Those predictions were made long before the recent slump in the price of oil. In other words, the oil & gas sector was already in decline before the price shock hit. Russia desperately needed outside help in order to modernise its O&G production, but Putin’s temper tantrum in Ukraine put the brakes on that strategy.

Just as Hitler was ignored, appeased, and pampered up to the point that he initiated blitzkrieg, so has Putin been ignored, appeased, and pampered . . . perhaps to the point that he goes nuclear?

Russian propaganda claims that Putin is being forced into a war-like stance by the west. But no one forced Putin to invade Georgia, Crimea, eastern Ukraine — or to threaten Europe with invasion and nuclear war. No one forced Putin to bleed Russia’s resources to support a corrupt political elite, a massive propaganda apparatus, and a weapons industry that is far too outsized for a shrunken Russia — with a GDP less than the state of California GDP. Imagine if California were to threaten nuclear war against Europe?

Even China understands the threat that Putin represents. But China will wait to act against Russia until it believes it has gained as much profit, military strength, and global standing to get away with it. It doesn’t hurt that Putin is making enemies out of virtually every other country in the world except China.

All of this is taking place against the backdrop of an accelerating global dysgenic Idiocracy, and a prolonged global recession and failed economic recovery (thanks Obama, thanks Europe).

Predictions are difficult, especially about the future. The key to making semi-accurate predictions is to understand as many of the dynamic forces acting upon the system as possible. Even then, the system is always subject to the unpredictable “Black Swan” event.

Nevertheless, HFTB. PFTW. Consider how you might participate in a Resilient and Dangerous (R&D) community. It is never too late to have a Dangerous Childhood.

More: As Russia’s military shrinks, it is finding it more difficult to defend its current land area.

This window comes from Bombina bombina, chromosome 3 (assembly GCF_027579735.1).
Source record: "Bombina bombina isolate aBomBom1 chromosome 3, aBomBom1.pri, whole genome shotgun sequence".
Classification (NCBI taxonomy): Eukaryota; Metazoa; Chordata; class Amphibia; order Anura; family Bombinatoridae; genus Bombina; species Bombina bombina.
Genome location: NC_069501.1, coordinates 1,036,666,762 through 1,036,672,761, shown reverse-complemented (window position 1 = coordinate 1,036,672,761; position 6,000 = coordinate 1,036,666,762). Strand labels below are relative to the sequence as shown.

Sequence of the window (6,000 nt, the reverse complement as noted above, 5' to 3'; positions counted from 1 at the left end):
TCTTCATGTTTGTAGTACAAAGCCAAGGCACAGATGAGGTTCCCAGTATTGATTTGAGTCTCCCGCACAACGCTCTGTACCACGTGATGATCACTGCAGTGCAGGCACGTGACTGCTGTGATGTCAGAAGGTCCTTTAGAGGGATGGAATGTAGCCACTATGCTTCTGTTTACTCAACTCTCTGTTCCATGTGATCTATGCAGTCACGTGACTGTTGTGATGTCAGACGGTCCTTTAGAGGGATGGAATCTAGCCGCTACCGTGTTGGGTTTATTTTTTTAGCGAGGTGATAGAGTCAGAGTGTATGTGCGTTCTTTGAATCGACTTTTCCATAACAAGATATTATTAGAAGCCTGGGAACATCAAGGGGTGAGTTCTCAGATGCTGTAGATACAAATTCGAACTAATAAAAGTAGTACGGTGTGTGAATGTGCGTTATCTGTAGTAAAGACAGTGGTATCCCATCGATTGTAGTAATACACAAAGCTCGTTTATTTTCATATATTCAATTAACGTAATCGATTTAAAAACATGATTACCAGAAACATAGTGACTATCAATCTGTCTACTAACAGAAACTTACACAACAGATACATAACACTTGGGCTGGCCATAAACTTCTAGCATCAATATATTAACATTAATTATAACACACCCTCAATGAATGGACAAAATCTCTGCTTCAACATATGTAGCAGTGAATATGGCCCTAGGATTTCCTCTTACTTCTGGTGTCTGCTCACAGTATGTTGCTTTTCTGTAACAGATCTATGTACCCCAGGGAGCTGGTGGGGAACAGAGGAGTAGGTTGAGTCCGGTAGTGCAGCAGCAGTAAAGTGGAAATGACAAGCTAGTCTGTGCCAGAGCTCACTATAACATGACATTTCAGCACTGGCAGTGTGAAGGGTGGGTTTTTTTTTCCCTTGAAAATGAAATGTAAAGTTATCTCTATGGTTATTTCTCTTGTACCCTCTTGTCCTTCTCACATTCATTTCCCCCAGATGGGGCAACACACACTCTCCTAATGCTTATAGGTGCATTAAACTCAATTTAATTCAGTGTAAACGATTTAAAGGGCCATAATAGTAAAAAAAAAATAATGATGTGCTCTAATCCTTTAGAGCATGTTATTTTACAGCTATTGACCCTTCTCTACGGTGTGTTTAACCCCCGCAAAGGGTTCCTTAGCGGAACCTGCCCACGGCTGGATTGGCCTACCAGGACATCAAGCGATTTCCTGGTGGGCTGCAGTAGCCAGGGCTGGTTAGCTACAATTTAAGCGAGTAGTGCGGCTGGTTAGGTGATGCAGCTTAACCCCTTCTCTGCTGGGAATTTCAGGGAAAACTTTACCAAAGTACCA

The Putin strategy in a nutshell:

Smaller businesses are being crushed, accelerating a long-term trend under Putin in which Russia’s economy has become ever more concentrated in state hands and reliant on natural resources — especially oil and natural gas. __ http://www.bloombergview.com/articles/2014-10-17/putin-should-worry-about-oil-not-blackmail

Everyone talks about the “$450 billion” in reserves that the Kremlin is supposed to have. Better call the bank for confirmation. Since Putin returned to the presidency, Russia has been spending at the limit (and beyond) of oil prices, although you would never know it from reading Kremlin propaganda, eg RT, etc. If accounting is to mean anything, it must mean something on a running, real-time basis.

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6 Responses to Economically Strapped Dictator Threatens to Play the Nuclear War Card

  1. bob sykes says:

    Russia’s expansion into Georgia, Crimea and Ukraine were all responses to aggressive US/EU/NATO intrusions. In Ukraine that took the form of a violent coup d’etat that was engineered by the US and that removed Ukraine’s only democratically elected president and government.

    Russia is clearly threatened by the US/NATO, and given its conventional arms inferiority it will naturally rely on its nuclear deterrent. Russia has had a first use policy (going directly to nuclear attacks at the git-go) since USSR days, so its current policy is nothing new.